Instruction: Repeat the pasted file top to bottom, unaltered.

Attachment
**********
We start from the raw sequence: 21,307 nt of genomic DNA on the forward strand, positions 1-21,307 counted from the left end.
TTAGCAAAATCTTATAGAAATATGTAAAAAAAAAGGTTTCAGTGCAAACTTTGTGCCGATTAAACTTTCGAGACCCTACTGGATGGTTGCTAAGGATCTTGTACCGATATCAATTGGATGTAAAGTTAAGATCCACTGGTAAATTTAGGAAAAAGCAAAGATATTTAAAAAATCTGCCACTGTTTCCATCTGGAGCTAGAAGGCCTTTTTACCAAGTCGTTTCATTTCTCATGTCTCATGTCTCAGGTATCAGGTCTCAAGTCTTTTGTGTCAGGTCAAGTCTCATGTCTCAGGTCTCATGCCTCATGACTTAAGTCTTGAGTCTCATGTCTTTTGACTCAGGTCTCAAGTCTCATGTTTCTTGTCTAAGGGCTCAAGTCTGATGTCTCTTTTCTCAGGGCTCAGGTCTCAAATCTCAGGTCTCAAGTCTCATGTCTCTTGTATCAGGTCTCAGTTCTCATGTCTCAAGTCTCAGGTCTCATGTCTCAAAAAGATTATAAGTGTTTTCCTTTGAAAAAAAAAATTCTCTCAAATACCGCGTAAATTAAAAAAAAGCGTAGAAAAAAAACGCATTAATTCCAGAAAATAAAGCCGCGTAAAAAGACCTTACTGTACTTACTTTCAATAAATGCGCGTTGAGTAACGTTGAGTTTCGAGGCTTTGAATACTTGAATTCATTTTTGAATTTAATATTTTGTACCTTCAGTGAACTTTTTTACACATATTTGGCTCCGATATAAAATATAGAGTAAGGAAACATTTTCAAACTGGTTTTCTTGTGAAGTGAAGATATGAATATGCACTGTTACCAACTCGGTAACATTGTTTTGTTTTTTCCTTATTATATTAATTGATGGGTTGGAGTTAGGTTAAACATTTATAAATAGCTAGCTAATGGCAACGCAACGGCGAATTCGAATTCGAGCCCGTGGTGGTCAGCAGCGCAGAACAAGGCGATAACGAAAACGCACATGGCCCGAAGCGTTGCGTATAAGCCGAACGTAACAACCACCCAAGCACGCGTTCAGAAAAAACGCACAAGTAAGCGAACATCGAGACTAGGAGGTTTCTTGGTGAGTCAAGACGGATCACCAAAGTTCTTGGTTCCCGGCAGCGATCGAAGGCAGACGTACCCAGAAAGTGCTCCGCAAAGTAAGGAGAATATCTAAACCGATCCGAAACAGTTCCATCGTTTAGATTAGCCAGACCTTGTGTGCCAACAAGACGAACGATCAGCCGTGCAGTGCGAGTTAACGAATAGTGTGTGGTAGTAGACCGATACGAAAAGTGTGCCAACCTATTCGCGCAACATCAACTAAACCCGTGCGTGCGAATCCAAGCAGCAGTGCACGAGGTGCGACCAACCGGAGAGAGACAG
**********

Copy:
We start from the raw sequence: 21,307 nt of genomic DNA on the forward strand, positions 1-21,307 counted from the left end.
TTAGCAAAATCTTATAGAAATATGTAAAAAAAAAGGTTTCAGTGCAAACTTTGTGCCGATTAAACTTTCGAGACCCTACTGGATGGTTGCTAAGGATCTTGTACCGATATCAATTGGATGTAAAGTTAAGATCCACTGGTAAATTTAGGAAAAAGCAAAGATATTTAAAAAATCTGCCACTGTTTCCATCTGGAGCTAGAAGGCCTTTTTACCAAGTCGTTTCATTTCTCATGTCTCATGTCTCAGGTATCAGGTCTCAAGTCTTTTGTGTCAGGTCAAGTCTCATGTCTCAGGTCTCATGCCTCATGACTTAAGTCTTGAGTCTCATGTCTTTTGACTCAGGTCTCAAGTCTCATGTTTCTTGTCTAAGGGCTCAAGTCTGATGTCTCTTTTCTCAGGGCTCAGGTCTCAAATCTCAGGTCTCAAGTCTCATGTCTCTTGTATCAGGTCTCAGTTCTCATGTCTCAAGTCTCAGGTCTCATGTCTCAAAAAGATTATAAGTGTTTTCCTTTGAAAAAAAAAATTCTCTCAAATACCGCGTAAATTAAAAAAAAGCGTAGAAAAAAAACGCATTAATTCCAGAAAATAAAGCCGCGTAAAAAGACCTTACTGTACTTACTTTCAATAAATGCGCGTTGAGTAACGTTGAGTTTCGAGGCTTTGAATACTTGAATTCATTTTTGAATTTAATATTTTGTACCTTCAGTGAACTTTTTTACACATATTTGGCTCCGATATAAAATATAGAGTAAGGAAACATTTTCAAACTGGTTTTCTTGTGAAGTGAAGATATGAATATGCACTGTTACCAACTCGGTAACATTGTTTTGTTTTTTCCTTATTATATTAATTGATGGGTTGGAGTTAGGTTAAACATTTATAAATAGCTAGCTAATGGCAACGCAACGGCGAATTCGAATTCGAGCCCGTGGTGGTCAGCAGCGCAGAACAAGGCGATAACGAAAACGCACATGGCCCGAAGCGTTGCGTATAAGCCGAACGTAACAACCACCCAAGCACGCGTTCAGAAAAAACGCACAAGTAAGCGAACATCGAGACTAGGAGGTTTCTTGGTGAGTCAAGACGGATCACCAAAGTTCTTGGTTCCCGGCAGCGATCGAAGGCAGACGTACCCAGAAAGTGCTCCGCAAAGTAAGGAGAATATCTAAACCGATCCGAAACAGTTCCATCGTTTAGATTAGCCAGACCTTGTGTGCCAACAAGACGAACGATCAGCCGTGCAGTGCGAGTTAACGAATAGTGTGTGGTAGTAGACCGATACGAAAAGTGTGCCAACCTATTCGCGCAACATCAACTAAACCCGTGCGTGCGAATCCAAGCAGCAGTGCACGAGGTGCGACCAACCGGAGAGAGACAG